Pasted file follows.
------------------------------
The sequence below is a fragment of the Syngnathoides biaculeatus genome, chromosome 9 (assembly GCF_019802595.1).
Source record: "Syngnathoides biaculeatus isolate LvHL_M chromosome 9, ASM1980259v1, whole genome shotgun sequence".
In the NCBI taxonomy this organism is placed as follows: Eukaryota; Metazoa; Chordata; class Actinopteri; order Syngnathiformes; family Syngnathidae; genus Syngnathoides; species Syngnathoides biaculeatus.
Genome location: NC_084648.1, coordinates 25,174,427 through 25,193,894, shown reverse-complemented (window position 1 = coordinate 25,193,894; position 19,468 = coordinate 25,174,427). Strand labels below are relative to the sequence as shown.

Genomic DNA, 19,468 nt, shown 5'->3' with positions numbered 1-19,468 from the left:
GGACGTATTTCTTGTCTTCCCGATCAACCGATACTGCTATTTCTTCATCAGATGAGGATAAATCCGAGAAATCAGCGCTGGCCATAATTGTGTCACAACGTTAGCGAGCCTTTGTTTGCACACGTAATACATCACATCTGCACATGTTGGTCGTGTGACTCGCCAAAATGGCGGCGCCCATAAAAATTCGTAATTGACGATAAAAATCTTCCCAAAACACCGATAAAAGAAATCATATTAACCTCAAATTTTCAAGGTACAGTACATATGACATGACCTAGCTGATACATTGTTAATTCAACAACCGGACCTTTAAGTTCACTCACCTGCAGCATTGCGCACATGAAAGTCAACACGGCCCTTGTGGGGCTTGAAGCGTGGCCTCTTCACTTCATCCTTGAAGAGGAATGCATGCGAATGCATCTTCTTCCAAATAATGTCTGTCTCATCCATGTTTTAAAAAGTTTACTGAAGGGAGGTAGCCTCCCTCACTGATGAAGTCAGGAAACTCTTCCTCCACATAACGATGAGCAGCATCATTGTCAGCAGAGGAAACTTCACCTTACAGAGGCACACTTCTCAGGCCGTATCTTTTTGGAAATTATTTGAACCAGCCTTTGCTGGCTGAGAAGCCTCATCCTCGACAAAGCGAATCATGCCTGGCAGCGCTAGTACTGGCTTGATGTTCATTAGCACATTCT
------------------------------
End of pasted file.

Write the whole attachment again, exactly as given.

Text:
The sequence below is a fragment of the Syngnathoides biaculeatus genome, chromosome 9 (assembly GCF_019802595.1).
Source record: "Syngnathoides biaculeatus isolate LvHL_M chromosome 9, ASM1980259v1, whole genome shotgun sequence".
In the NCBI taxonomy this organism is placed as follows: Eukaryota; Metazoa; Chordata; class Actinopteri; order Syngnathiformes; family Syngnathidae; genus Syngnathoides; species Syngnathoides biaculeatus.
Genome location: NC_084648.1, coordinates 25,174,427 through 25,193,894, shown reverse-complemented (window position 1 = coordinate 25,193,894; position 19,468 = coordinate 25,174,427). Strand labels below are relative to the sequence as shown.

Genomic DNA, 19,468 nt, shown 5'->3' with positions numbered 1-19,468 from the left:
GGACGTATTTCTTGTCTTCCCGATCAACCGATACTGCTATTTCTTCATCAGATGAGGATAAATCCGAGAAATCAGCGCTGGCCATAATTGTGTCACAACGTTAGCGAGCCTTTGTTTGCACACGTAATACATCACATCTGCACATGTTGGTCGTGTGACTCGCCAAAATGGCGGCGCCCATAAAAATTCGTAATTGACGATAAAAATCTTCCCAAAACACCGATAAAAGAAATCATATTAACCTCAAATTTTCAAGGTACAGTACATATGACATGACCTAGCTGATACATTGTTAATTCAACAACCGGACCTTTAAGTTCACTCACCTGCAGCATTGCGCACATGAAAGTCAACACGGCCCTTGTGGGGCTTGAAGCGTGGCCTCTTCACTTCATCCTTGAAGAGGAATGCATGCGAATGCATCTTCTTCCAAATAATGTCTGTCTCATCCATGTTTTAAAAAGTTTACTGAAGGGAGGTAGCCTCCCTCACTGATGAAGTCAGGAAACTCTTCCTCCACATAACGATGAGCAGCATCATTGTCAGCAGAGGAAACTTCACCTTACAGAGGCACACTTCTCAGGCCGTATCTTTTTGGAAATTATTTGAACCAGCCTTTGCTGGCTGAGAAGCCTCATCCTCGACAAAGCGAATCATGCCTGGCAGCGCTAGTACTGGCTTGATGTTCATTAGCACATTCT